By the way, I didn’t mean anything by “Don’t be a dip; just don’t clip!” I just thought it was a funny saying with an enjoyable cadence. I made it up myself, and I didn’t mean to offend anyone. I apologize if you were offended. :peace_symbol:

Check out this study. It’s great. They studied a few different cloning processes, including clipping leaf tips. I linked to it in my post:

And just because we’re on the topic of cloning, this study by Paul Cockson and his peers is good, too. Although, it’s not as thorough as the above study. Larger caliper stems and sub-heating:


Clipped leaves on the left, no clipping on the right, clones cut at the same time. So, yes, it looks like a little more roots with the unclipped, but the difference is not all that much.


Nice. Is that your pic?

I agree the difference may not be exceptionally significant for some cultivars and different cloning methods (aero vs. substrate). But at scale, when we’re talking about a few thousand clones at a time that all need to be robust, it is beneficial. And besides the effect on root growth, photosynthesis, etc., clipping leaf tips for thousands of plants adds a good amount of work and time. It can stick a thousand clones quickly, but if I have to clip leaf tips, even in bunches, that considerably reduces my work efficiency.

Here’s one more great resource on the topic of cloning. This thesis is stellar! Check out the sections on cloning in rockwool vs. peat, etc. Also, the section on CO2 supplementation is excellent. Overall, this is one of the best theses studying cannabis I have ever read, and it’s only for a Master’s degree.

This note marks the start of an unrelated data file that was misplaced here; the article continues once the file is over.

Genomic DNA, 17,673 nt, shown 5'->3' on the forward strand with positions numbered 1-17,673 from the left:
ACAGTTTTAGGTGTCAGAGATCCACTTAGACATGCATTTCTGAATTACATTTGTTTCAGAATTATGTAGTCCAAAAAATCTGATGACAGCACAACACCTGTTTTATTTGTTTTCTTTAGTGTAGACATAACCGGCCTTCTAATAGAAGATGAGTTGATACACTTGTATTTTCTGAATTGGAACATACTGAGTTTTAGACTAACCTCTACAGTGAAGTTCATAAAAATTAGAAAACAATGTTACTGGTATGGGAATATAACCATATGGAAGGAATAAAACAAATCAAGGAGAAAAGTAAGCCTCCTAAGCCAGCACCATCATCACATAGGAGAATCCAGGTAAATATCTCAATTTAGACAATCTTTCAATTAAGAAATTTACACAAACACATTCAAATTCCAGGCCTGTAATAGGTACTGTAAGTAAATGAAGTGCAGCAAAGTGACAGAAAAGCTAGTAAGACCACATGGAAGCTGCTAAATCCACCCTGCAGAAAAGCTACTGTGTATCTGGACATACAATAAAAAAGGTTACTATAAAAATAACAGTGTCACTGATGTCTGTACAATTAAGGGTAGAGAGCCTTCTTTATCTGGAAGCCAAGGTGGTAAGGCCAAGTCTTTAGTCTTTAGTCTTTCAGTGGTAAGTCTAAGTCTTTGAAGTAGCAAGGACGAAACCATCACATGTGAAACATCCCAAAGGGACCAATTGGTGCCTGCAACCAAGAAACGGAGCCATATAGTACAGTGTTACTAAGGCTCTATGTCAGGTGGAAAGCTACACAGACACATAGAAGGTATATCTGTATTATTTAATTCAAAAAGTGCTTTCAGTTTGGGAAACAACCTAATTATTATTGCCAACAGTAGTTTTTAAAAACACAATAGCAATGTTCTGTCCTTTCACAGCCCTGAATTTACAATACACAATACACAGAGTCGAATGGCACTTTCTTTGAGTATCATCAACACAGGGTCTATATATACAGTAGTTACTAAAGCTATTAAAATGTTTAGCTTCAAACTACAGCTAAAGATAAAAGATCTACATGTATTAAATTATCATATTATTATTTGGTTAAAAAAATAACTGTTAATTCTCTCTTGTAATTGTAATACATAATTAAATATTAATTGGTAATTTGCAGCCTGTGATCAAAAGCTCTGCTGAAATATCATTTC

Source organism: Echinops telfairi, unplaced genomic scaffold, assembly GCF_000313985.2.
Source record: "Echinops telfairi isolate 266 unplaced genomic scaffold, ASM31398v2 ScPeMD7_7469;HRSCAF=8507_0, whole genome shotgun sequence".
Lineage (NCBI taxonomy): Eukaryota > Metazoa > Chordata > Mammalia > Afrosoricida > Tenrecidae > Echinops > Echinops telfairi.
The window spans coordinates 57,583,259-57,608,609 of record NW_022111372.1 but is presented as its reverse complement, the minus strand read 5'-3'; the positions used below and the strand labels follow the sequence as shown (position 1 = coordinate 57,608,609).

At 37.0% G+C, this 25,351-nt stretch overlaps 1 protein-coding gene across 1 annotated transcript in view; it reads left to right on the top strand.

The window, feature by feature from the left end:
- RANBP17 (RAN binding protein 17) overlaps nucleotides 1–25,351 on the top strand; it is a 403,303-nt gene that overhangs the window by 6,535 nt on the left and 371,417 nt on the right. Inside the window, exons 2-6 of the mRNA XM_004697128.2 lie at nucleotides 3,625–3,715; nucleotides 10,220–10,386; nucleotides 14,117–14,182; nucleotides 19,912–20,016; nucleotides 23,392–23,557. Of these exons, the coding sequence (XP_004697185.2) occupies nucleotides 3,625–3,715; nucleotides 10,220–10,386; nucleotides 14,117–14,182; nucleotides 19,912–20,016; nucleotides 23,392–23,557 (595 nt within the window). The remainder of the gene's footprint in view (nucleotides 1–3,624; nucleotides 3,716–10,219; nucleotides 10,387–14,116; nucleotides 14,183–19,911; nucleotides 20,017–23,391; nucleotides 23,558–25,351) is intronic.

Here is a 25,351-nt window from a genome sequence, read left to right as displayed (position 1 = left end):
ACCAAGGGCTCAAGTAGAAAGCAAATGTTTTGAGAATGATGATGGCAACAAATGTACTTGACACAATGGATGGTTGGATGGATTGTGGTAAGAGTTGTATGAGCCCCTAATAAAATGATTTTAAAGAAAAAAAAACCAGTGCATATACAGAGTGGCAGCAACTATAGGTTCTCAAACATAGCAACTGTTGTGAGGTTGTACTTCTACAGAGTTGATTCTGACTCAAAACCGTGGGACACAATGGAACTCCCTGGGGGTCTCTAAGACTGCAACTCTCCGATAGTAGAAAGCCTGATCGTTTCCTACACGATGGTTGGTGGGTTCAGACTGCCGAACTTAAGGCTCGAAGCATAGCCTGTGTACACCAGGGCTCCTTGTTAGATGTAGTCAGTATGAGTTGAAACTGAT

I look forward to reading her P.h.D thesis :slight_smile:

Hoogenboom, J. (2022). Horticultural Management and Environment Control Strategies for Cannabis (Cannabis sativa L.) Cultivation. University of Guelph, Guelph.


Yes, pic is mine, clones from an aerocloner.

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Someone sent me a DM asking how they can buy the ebook. The ebook is DRM protected (VBK file format), so it’s not a strightfoward process to buy and read the ebook. I’ll share how, below:

  1. But the ebook from Routledge: Handbook of Cannabis Production in Controlled Environments - 1st Editi

  2. After you buy it, you need to make an account at VitalSource Bookshelf Online

  3. Then download their phone or desktop app to read the book (it’s DRM protected as VBK file format):

  4. Enter the emailed code you get from Routledge into your VitalSource app and the app will download the ebook. You can read the book from the app.

  5. You can break the DRM protection from the app and convert it to PDF format using: Epubor Ultimate

Breaking DRM protection is no longer illegal in many cases: Court: breaking DRM for a “fair use” is legal | Ars Technica

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if those “scientists” dont get near 100 percent clone rooting success regardless of snipping leave tips then they dont know how to grow. Id trust real growers vs academics all day long.